Background: Preeclampsia (PE) is a disorder of pregnancy characterised by
persistent high blood pressure and proteinuria, which is usually detected after 20 weeks
gestation. The pathophysiological mechanisms that underlie the pathogenesis of PE are
unclear; although oxidative stress (OS), abnormal placental angiogenesis and endothelial
dysfunction are reported to be contributing factors. Despite the synergistic roles OS and
placental angiogenesis play in the pathogenesis of PE, very few studies have attempted to
integrate both factors in the pathogenesis, diagnosis and treatment of PE. OS also influences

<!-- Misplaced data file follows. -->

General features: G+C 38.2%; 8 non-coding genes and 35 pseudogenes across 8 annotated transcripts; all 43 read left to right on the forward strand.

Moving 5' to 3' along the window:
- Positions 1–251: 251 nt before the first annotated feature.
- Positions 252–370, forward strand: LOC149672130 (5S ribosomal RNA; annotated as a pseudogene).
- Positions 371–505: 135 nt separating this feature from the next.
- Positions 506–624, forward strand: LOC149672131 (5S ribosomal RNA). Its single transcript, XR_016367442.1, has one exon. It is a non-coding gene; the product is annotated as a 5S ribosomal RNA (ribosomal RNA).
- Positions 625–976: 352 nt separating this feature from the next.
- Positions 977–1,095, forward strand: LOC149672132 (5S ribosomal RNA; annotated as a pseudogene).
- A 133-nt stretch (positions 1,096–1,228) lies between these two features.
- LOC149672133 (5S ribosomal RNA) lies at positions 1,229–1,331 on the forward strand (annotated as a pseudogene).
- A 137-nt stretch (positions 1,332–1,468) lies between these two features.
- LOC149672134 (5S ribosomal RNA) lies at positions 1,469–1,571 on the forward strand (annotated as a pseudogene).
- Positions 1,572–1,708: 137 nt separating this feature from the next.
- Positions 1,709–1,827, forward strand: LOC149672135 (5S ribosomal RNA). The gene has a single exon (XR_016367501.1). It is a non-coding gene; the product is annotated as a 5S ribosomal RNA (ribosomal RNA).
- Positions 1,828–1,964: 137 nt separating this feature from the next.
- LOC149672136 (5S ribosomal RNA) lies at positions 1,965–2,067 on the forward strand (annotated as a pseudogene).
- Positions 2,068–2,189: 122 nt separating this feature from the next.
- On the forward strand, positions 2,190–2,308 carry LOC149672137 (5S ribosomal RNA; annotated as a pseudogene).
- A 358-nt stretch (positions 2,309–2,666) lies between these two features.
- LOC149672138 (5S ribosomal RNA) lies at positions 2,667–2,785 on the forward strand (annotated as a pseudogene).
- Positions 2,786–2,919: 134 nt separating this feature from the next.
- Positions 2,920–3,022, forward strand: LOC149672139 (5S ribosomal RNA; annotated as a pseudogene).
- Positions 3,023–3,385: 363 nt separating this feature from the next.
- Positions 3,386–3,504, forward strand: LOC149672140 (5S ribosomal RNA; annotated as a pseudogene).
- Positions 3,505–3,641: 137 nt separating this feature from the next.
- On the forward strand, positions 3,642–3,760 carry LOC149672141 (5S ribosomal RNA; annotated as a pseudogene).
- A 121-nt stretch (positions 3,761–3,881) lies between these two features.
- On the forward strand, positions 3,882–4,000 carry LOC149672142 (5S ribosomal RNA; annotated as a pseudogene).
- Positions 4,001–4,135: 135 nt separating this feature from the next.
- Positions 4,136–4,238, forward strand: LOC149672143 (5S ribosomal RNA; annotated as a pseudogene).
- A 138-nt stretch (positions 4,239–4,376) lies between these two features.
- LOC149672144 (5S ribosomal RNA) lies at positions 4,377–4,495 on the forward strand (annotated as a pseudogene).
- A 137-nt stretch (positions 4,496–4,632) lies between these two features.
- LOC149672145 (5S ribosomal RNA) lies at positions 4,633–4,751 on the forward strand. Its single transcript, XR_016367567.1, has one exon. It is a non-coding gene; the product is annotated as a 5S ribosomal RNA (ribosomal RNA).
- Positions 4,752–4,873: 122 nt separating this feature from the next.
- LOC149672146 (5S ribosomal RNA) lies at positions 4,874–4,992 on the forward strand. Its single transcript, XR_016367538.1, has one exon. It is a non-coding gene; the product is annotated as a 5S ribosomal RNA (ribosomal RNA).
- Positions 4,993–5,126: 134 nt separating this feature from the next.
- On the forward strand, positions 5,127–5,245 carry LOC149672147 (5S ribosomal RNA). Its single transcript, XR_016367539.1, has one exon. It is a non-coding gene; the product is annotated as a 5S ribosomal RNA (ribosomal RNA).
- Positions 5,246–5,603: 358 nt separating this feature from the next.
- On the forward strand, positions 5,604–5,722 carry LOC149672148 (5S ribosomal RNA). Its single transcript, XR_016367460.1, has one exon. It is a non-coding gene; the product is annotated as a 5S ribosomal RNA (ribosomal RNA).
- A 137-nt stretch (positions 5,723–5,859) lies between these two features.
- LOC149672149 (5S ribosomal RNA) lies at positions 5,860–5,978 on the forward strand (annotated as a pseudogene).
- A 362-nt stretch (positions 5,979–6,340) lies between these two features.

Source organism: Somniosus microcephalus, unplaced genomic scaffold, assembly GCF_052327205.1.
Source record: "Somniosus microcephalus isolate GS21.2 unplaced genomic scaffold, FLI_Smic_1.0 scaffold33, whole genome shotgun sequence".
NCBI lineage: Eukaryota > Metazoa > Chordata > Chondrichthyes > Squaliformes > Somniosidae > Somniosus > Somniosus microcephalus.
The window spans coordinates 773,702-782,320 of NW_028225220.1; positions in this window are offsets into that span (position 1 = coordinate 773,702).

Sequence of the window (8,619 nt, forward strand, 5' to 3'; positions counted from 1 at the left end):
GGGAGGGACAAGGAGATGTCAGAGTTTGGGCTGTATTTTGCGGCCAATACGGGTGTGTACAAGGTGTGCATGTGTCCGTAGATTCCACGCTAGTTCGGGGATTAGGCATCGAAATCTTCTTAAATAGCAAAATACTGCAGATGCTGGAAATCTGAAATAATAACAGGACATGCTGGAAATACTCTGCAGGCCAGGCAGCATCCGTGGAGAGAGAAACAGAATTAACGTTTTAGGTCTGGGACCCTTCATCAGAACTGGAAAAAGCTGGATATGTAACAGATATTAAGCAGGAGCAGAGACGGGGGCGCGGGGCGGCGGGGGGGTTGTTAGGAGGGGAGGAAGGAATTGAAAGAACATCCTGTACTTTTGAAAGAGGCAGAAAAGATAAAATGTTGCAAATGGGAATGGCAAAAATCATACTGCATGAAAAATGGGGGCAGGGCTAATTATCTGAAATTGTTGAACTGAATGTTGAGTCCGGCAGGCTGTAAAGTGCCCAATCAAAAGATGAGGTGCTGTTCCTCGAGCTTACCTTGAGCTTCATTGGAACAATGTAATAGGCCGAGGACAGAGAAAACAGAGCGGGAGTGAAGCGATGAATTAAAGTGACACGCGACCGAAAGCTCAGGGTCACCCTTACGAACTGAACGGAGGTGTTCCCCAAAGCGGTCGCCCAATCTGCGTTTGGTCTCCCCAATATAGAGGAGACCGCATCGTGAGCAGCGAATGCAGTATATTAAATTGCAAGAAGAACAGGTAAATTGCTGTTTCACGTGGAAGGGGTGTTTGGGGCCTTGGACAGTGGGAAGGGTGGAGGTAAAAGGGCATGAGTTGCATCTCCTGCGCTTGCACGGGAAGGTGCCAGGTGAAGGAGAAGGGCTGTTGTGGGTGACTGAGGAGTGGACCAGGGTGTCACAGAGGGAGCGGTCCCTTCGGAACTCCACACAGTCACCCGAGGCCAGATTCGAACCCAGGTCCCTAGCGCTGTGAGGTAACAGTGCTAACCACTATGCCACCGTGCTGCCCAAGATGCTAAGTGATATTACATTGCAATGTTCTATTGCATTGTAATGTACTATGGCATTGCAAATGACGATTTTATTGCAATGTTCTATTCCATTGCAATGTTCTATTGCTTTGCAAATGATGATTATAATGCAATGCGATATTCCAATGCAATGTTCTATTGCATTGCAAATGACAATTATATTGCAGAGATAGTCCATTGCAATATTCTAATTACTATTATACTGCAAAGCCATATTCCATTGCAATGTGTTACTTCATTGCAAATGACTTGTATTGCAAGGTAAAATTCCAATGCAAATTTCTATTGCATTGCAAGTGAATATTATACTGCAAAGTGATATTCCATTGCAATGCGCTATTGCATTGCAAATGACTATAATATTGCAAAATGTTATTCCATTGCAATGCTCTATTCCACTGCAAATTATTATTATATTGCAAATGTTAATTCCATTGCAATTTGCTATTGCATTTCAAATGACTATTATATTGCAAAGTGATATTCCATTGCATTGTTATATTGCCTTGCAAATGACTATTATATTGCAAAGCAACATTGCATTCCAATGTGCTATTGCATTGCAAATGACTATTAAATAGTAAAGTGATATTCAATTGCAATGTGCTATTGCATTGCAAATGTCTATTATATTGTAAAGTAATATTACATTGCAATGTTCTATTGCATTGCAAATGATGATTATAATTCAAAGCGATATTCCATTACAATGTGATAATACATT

placental angiogenesis through redox-sensitive transcription factors; hence understanding
how OS influences placental angiogenesis may elucidate potential therapeutic
targets for correcting abnormal placental angiogenesis and function in PE.
Objective: This article aims to present an insight into the role of OS and angiogenic
growth mediators (AGMs) in the pathogenesis of PE. It also provides evidence supporting
the fact that OS may directly or indirectly influence placental angiogenesis changes in PE
through the expression of a number of reactive oxygen species (ROS)-sensitive transcription
factors. Additionally, it covers mainly diagnostic biomarkers of OS and AGMs along
with existing biomarkers and treatment options currently available for PE.
Conclusion: Understanding the dynamics of preeclampsia will create a window of opportunity
for predictive, preventive and personalised medicine (PPPM).